A number of the 18 states which pursued the antitrust suit against Microsoft Corp.
hand-in-hand with the U.S.
Department of Justice (DOJ), are balking at the settlement the DOJ brokered with the company Friday.
According to published reports, some of the states say there are a dozen specific points that need to be changed in the agreement
before they will sign on. State officials reviewed the 22-page settlement agreement over the weekend, and reportedly found
exceptions that pulled the teeth of many of the provisions.
For instance, the settlement gives Microsoft wide latitude in determining what software is a part of the Windows operating system.
Also, while certain provisions are intended to give vendors of competing middleware products more even footing with Microsoft, one
aspect of the document’s definition of “non-Microsoft middleware product” is that at least one million copies of the product must
have been distributed in the U.S. in the previous year. Presumably, by that definition, Microsoft would not be required to give
makers of newer technologies the APIs they would require to make their products run on Windows.
The states have until Tuesday to negotiate any changes and sign on to the agreement.
Microsoft competitors, watchdog groups and some analysts have been vocal in their disapproval of the settlement agreement reached
between the DOJ and Microsoft. Some competitors have called the agreement a reward, not a remedy, giving the company the go-ahead to
use the strength of its monopoly to continue its dominance of the software sector. That sentiment has been echoed by watchdog groups
“The reported settlement, stunningly, will not change either Microsoft’s business practices nor its software implementations one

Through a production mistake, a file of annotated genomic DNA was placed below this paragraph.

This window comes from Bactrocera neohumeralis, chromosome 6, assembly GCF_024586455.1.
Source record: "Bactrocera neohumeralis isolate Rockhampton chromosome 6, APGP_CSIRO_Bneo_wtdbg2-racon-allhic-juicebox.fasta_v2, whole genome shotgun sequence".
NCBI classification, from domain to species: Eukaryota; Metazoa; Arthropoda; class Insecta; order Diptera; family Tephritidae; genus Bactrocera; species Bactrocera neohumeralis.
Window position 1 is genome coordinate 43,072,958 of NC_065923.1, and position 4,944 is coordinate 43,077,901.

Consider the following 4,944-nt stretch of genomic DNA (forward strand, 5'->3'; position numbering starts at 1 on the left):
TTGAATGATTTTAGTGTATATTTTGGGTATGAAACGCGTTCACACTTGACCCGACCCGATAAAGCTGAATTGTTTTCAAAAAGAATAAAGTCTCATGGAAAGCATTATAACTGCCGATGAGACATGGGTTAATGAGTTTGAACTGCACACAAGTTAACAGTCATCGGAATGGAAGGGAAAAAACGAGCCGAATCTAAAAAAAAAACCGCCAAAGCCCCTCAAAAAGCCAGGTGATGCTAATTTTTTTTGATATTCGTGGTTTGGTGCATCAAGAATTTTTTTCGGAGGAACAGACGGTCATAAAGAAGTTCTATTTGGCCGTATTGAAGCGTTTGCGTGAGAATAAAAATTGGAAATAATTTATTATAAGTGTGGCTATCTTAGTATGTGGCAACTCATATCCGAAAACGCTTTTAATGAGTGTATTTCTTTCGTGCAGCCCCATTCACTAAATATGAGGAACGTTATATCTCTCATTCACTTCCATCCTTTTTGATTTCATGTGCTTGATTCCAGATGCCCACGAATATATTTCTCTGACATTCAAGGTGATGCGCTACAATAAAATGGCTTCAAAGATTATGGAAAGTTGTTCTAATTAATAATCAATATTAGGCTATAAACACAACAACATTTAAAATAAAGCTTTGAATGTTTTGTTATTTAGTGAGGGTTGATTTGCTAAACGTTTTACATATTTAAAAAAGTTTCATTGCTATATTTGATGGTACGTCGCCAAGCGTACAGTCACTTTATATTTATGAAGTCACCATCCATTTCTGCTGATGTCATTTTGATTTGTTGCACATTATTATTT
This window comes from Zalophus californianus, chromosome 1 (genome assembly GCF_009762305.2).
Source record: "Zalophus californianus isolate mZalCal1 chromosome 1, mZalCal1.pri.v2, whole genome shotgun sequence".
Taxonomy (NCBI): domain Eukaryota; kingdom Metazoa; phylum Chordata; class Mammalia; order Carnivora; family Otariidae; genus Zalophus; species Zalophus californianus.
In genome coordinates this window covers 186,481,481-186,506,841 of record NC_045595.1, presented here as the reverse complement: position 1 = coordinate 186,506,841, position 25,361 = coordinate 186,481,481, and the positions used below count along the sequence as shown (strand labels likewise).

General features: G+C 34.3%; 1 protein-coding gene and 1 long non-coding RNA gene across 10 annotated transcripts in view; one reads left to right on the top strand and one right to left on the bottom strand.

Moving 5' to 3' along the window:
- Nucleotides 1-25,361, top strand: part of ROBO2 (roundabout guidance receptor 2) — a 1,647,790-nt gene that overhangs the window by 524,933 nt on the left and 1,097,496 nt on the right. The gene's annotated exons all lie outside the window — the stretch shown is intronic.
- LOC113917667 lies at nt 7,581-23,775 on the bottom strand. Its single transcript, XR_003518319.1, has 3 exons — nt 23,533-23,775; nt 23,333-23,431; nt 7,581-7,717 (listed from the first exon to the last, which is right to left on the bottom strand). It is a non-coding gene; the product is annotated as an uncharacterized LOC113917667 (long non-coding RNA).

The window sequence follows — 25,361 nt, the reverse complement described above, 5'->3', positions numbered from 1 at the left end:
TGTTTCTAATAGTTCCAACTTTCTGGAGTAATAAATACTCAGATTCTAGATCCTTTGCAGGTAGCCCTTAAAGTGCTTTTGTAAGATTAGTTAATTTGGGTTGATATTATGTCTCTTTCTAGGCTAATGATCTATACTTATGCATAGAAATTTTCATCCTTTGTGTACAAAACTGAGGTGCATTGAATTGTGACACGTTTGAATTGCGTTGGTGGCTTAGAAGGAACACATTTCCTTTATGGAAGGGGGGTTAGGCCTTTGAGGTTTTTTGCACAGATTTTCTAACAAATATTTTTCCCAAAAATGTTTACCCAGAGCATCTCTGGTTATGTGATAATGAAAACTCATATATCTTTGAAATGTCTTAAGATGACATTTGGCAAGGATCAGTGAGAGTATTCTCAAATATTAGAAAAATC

iota,” said Ken Wasch, president of the Software & Information Industry Association (SIIA), when details of the agreement were first
made public Thursday. “Instead, the settlement relies entirely on innocent third parties — the OEMs — to carry out any changes in
what consumers are offered in the marketplace.”
Wasch said the agreement appears to have less heft than the interim remedies ordered by U.S. District Judge Thomas Penfield Jackson
after he found that the company had in fact acted as an illegal monopoly.
“We strongly urge the Justice Department and the state attorneys general, even at this late stage, to reject this latest proposal.”
U.S. District Judge Colleen Kollar-Kotelly, who was assigned the case after the U.S. Court of Appeals for the District of Columbia
found Judge Jackson had acted improperly while hearing the case, must still review the settlement agreement under the Tunney Act of
1974. The Act governs antitrust settlements involving the government, and requires that Judge Kollar-Kotelly find the settlement in
the public interest before approving it. The states have the option of challenging the settlement during the Tunney Act review. And
even a few states may choose to continue pursuing the case separately, returning to court for a final round of remedy proceedings.
Microsoft could not be reached for comment.